This is a bit of a place-holder for a later (as yet unfinished) Part II concerning the potential for an aniticapitlist revolutionary movement; it’s Mr. wd’s birthday this weekend, and there are a few things I’d like to make for him.
Oh, my; how serendipitous this. My two-bit brain kept thinking ‘Ann Gorsuch’ when I’d read ‘Neil Gorsuch’, but was too lazy to even check out why. Now I know, thank the gods and goddesses. Now depending how many years you’ve been kickin’ around the planet, and if you’d been paying attention to the de facto murder attempts on the ecology movement under Reagan…this may not be new, but what a flash from the past! Now Mr. wd and I were Whole Earth Catalog hippies at the time, as well as mountain trekkers, so we paid as much attention as we able, all by…newspaper and magazine. Remember them things? Later when we moved to SW Colorado, we added canyon trekking to our lives, and we part of a large environmental movement in our county. Our wilderness-specific group had one main enemy: Gale Norton. But of course there were others… So some of these names and attendant hideous assaults on the planet are not only fascinating, but put our likely future under Republican eco-assault into perspective.
Let me say straightaway that some of the names were unfamiliar, as were some of their collective deeds.
From Jeffrey St. Clair’s ‘Roaming Charges: Toxic Mom: the Short, Terrible Career of Ann Gorsuch’ February 3, 2017
He’s pasted in a longish excerpt from Heatstroke: Earth on the Brink by Jeffrey St. Clair and Joshua Frank, forthcoming this spring from CounterPunch Books. A couple bits and bobs that follow their narrative of the early eco-groups at the beginning is fascinating, then later their cynical cooptation by finance capital NGOs, and mega reversals of environmental policy under Reagan, then later.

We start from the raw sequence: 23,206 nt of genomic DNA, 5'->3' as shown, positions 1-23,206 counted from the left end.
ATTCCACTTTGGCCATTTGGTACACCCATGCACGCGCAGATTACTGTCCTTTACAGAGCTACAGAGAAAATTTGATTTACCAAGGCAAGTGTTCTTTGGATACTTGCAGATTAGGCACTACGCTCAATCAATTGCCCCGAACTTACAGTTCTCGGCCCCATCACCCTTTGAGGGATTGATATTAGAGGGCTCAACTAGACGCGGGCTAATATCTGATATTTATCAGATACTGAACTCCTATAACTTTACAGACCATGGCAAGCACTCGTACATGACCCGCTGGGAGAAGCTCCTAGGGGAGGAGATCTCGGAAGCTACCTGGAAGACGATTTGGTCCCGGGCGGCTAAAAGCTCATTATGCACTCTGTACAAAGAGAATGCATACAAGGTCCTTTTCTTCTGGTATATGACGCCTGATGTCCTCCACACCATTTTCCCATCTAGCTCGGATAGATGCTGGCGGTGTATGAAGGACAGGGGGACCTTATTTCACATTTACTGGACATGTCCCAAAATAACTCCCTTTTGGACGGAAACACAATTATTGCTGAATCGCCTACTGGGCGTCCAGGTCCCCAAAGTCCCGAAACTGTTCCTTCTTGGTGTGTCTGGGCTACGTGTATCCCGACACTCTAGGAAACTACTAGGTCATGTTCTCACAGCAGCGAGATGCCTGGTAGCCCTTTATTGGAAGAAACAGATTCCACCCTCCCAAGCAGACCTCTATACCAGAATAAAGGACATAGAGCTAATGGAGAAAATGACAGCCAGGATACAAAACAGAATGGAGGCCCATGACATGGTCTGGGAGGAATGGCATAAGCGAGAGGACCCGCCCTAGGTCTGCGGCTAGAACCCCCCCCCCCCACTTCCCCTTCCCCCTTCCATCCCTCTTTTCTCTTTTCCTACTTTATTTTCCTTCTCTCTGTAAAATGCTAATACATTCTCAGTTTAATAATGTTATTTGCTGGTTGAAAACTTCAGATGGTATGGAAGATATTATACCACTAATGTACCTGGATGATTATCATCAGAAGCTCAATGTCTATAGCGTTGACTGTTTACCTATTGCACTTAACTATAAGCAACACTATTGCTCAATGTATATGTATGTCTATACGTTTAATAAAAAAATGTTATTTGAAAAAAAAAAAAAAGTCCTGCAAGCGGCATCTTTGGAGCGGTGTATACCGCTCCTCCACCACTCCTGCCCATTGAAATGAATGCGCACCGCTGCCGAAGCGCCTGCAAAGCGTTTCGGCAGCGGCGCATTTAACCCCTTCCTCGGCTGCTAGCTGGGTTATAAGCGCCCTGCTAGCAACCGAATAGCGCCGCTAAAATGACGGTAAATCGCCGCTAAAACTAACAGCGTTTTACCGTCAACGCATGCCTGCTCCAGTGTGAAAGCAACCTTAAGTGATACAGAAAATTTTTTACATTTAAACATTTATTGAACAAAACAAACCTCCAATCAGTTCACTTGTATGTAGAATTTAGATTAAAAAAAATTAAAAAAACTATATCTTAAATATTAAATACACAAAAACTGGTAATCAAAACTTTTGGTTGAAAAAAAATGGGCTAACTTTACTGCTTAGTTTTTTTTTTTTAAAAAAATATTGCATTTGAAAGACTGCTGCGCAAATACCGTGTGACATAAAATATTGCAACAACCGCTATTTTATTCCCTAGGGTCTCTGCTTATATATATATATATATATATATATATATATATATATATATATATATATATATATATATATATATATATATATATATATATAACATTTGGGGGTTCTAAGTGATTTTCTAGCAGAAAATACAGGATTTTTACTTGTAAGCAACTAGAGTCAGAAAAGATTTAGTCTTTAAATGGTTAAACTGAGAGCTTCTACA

“That bright afternoon on the Mall was the last light that shone on the DC-centered green movment. In a decade and a half of Reagan, Bush and Clinton, the environmental corps in DC ripened into a complacent putty. The corporate counter-attack on greens began in the West with the rise of the Sagebrush Rebels, an amalgam of ranchers, corporate executives, free-market economists and rightwing politicians who decried environmentalism as socialism-by-another-name and as a backdoor assault on property rights.
The Sagebrush Rebels were largely ignored until the election of Ronald Reagan, who bowed to the enthusiasms of Joseph Coors?the leading money dispenser of the far right and owner of substantial mineral claims on federal lands?and selected a suite of Sagebrush leaders to fill important posts in his administration. These Reagan rebels, headed by James Watt (who ran Coors’ Mountain States Legal Foundation) and Anne Gorsuch, called themselves “the Crazies on the Hill.”